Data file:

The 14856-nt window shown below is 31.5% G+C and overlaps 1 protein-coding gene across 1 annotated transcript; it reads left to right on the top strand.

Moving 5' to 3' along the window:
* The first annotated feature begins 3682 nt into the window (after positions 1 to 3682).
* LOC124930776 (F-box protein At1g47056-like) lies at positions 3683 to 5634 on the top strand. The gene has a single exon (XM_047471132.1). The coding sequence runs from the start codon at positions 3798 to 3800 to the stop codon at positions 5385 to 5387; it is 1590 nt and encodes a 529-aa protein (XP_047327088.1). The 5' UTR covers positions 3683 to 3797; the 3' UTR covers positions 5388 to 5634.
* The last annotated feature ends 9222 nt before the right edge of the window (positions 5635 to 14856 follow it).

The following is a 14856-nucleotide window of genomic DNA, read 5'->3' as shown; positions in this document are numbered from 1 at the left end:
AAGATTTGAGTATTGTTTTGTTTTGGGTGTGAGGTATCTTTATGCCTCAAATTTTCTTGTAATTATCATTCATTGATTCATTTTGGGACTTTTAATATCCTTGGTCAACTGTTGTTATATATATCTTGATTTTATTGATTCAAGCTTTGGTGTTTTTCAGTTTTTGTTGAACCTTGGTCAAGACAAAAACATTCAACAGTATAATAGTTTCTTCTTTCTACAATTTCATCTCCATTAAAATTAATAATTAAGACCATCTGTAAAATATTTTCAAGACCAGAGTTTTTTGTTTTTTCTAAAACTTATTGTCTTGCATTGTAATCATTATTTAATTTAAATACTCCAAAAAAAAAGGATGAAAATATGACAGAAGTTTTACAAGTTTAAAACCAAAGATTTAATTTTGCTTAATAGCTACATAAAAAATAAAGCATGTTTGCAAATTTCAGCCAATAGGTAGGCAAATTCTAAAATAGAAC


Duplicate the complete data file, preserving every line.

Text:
The 14856-nt window shown below is 31.5% G+C and overlaps 1 protein-coding gene across 1 annotated transcript; it reads left to right on the top strand.

Moving 5' to 3' along the window:
* The first annotated feature begins 3682 nt into the window (after positions 1 to 3682).
* LOC124930776 (F-box protein At1g47056-like) lies at positions 3683 to 5634 on the top strand. The gene has a single exon (XM_047471132.1). The coding sequence runs from the start codon at positions 3798 to 3800 to the stop codon at positions 5385 to 5387; it is 1590 nt and encodes a 529-aa protein (XP_047327088.1). The 5' UTR covers positions 3683 to 3797; the 3' UTR covers positions 5388 to 5634.
* The last annotated feature ends 9222 nt before the right edge of the window (positions 5635 to 14856 follow it).

The following is a 14856-nucleotide window of genomic DNA, read 5'->3' as shown; positions in this document are numbered from 1 at the left end:
AAGATTTGAGTATTGTTTTGTTTTGGGTGTGAGGTATCTTTATGCCTCAAATTTTCTTGTAATTATCATTCATTGATTCATTTTGGGACTTTTAATATCCTTGGTCAACTGTTGTTATATATATCTTGATTTTATTGATTCAAGCTTTGGTGTTTTTCAGTTTTTGTTGAACCTTGGTCAAGACAAAAACATTCAACAGTATAATAGTTTCTTCTTTCTACAATTTCATCTCCATTAAAATTAATAATTAAGACCATCTGTAAAATATTTTCAAGACCAGAGTTTTTTGTTTTTTCTAAAACTTATTGTCTTGCATTGTAATCATTATTTAATTTAAATACTCCAAAAAAAAAGGATGAAAATATGACAGAAGTTTTACAAGTTTAAAACCAAAGATTTAATTTTGCTTAATAGCTACATAAAAAATAAAGCATGTTTGCAAATTTCAGCCAATAGGTAGGCAAATTCTAAAATAGAAC